3. Relationships are critical.
Especially for the catalyst:
a. Having trusting relationships with the community, has been instrumental for bringing in new people with community business ideas.
b. Having professional relationships across the wider place and being able to ‘talk the talk’ has meant that community businesses are taken seriously by other businesses and statutory sector organisations.
c. Trusted relationships between the catalyst organisations across the programme, via a curated learning network, has meant that catalysts are taking inspiration from each other which has led to positive replication across the programme (from developing their asset bases to using community organising as a way to ‘listen’ to their community).
d. Finally, the trust that has been built with the key support partners has meant that catalysts have been open about what they need help with which has genuinely aided their progression.
4. Relationships have been established and have flourished for three reasons:
- Time – the five-year programme has meant that relationships can grow organically and informally.
- Resource – the catalysts are fully funded to take part in learning and sharing and engaging with capacity building.
- Lack of competition and a commitment to sharing – the programme purposefully doesn’t compare the places and hasn’t made them compete against one another. It respects their uniqueness and within that spirit encourages an openness to sharing.
5. Physical location can be make or break.
Being visible has a huge impact on the ability to trade as a new business.
Often the most successful community businesses have been the ones that have operated out of a ‘hub’ or building where other local community businesses are working from. This has led to community businesses trading from each other, and clients being referred to or using new community businesses as a result of proximity.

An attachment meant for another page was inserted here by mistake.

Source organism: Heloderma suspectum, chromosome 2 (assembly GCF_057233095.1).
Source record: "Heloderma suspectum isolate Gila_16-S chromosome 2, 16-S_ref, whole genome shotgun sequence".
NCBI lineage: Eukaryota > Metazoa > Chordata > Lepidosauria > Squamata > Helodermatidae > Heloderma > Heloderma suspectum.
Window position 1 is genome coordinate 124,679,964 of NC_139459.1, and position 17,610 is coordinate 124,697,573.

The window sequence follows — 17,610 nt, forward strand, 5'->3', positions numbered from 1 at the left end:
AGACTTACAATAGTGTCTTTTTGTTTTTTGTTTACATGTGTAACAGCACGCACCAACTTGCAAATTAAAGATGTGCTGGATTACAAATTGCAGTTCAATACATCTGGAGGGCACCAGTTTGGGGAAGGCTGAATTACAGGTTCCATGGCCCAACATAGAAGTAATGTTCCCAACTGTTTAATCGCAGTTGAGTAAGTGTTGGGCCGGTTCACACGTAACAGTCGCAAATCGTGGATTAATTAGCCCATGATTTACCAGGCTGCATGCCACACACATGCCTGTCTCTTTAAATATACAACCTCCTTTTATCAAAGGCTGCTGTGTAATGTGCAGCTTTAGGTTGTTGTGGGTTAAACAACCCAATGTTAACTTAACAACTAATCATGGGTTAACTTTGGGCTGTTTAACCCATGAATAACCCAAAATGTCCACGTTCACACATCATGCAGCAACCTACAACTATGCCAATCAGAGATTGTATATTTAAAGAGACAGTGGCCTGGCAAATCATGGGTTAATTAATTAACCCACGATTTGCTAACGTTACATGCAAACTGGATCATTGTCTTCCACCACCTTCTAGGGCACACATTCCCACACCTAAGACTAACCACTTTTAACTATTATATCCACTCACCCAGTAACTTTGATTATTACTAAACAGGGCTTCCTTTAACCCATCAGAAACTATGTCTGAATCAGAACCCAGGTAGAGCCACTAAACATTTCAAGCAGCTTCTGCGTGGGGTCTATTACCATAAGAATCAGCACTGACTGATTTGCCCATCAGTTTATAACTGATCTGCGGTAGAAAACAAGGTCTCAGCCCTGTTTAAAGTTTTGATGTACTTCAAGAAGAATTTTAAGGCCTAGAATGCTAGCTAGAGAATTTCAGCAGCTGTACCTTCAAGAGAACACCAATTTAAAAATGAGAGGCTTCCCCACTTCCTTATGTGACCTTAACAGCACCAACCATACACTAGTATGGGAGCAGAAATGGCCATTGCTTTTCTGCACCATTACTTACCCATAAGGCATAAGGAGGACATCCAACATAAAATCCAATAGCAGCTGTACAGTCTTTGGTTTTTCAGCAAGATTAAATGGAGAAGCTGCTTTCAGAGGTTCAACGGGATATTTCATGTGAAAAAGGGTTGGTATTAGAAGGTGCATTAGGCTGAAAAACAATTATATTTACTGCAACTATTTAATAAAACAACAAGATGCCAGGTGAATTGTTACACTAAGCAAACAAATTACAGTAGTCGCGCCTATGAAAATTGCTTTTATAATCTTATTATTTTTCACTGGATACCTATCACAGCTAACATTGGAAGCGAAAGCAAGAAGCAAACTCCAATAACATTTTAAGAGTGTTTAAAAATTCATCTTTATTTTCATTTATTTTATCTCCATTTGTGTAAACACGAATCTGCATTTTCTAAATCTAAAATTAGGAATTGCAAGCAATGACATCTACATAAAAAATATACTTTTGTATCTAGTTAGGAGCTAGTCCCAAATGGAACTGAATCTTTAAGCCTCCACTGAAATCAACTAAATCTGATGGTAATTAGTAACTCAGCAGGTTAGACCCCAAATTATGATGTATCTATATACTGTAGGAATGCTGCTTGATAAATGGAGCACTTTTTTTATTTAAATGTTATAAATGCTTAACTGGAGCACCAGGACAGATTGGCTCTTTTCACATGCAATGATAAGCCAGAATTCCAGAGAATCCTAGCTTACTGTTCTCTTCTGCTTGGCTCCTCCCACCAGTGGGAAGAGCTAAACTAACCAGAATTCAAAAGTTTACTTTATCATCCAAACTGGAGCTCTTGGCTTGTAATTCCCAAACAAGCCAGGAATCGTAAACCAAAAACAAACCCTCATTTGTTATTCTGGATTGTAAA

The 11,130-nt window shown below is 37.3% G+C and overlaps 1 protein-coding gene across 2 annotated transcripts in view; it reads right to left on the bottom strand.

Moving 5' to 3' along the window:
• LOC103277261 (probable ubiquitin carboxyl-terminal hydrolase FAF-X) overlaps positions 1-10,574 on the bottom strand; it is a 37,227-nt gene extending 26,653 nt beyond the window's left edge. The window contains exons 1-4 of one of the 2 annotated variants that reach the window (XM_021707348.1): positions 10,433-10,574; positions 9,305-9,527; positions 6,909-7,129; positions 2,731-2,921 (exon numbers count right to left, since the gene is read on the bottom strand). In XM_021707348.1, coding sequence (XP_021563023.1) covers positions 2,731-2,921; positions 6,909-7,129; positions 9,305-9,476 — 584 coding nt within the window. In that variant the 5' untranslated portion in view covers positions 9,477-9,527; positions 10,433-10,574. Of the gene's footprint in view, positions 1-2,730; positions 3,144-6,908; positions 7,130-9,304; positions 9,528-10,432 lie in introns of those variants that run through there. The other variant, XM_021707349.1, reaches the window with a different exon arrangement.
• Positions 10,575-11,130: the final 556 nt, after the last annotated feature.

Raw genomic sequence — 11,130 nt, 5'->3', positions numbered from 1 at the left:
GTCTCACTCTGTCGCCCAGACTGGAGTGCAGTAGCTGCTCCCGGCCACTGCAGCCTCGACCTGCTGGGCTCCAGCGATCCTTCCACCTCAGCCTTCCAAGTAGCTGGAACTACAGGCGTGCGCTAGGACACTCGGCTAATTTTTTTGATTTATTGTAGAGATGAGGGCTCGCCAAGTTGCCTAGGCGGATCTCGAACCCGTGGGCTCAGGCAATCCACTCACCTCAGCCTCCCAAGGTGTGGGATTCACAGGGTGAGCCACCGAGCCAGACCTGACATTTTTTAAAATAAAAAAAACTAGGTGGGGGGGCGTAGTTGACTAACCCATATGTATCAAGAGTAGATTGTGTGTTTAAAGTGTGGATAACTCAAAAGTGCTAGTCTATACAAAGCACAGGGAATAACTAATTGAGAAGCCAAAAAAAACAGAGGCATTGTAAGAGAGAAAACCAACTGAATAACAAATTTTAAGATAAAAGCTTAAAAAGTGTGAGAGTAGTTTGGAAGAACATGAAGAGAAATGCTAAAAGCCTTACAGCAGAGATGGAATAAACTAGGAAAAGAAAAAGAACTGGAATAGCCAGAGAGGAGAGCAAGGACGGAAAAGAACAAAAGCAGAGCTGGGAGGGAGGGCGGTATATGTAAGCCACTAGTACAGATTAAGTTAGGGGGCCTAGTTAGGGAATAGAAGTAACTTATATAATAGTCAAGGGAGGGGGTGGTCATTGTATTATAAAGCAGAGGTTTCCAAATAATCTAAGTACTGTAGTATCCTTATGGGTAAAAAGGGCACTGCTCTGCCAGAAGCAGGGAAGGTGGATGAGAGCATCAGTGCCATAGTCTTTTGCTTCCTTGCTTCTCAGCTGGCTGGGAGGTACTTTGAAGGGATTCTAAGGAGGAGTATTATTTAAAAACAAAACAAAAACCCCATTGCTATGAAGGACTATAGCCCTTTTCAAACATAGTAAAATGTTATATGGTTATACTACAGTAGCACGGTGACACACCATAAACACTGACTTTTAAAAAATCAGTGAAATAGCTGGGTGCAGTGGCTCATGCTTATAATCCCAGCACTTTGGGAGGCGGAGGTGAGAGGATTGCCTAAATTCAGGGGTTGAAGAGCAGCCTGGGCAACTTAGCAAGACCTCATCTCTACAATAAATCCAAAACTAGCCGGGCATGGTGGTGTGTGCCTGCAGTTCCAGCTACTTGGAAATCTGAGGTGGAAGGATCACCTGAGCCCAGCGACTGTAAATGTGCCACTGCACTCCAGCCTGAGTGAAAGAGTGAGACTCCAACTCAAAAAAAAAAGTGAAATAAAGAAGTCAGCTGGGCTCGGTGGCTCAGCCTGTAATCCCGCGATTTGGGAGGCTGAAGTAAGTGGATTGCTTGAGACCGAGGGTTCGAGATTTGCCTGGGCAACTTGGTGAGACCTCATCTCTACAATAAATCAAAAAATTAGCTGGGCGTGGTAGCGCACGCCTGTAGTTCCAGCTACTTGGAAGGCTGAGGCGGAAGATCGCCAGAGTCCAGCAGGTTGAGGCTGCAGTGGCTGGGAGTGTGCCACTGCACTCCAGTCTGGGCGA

As a catalyst having an asset that can support multiple community businesses has been instrumental to supporting a variety of new community businesses to thrive, this includes a huge impact on the amenities available in the community such as housing, cafés, a bar, a football pitch, shops, a farm, a brewery and community centres.
For more detailed information on these findings you can see our recent reports or watch our short film on developed by our associate Close Up:
Renaisi is a social enterprise that helps people and places to thrive. Renaisi was founded in 1998 to regenerate neighbourhoods in Hackney, East London. Today we do three complementary things:
- Support people to learn, work and connect with their community.
- Help organisations across the UK to understand and evaluate their impact on communities; and
- Develop collaborative strategies for improving places.
Working directly with communities that are marginalised by society, the providers of services, employers, and investors in communities gives us a unique perspective on how systems work and how to improve places fairly.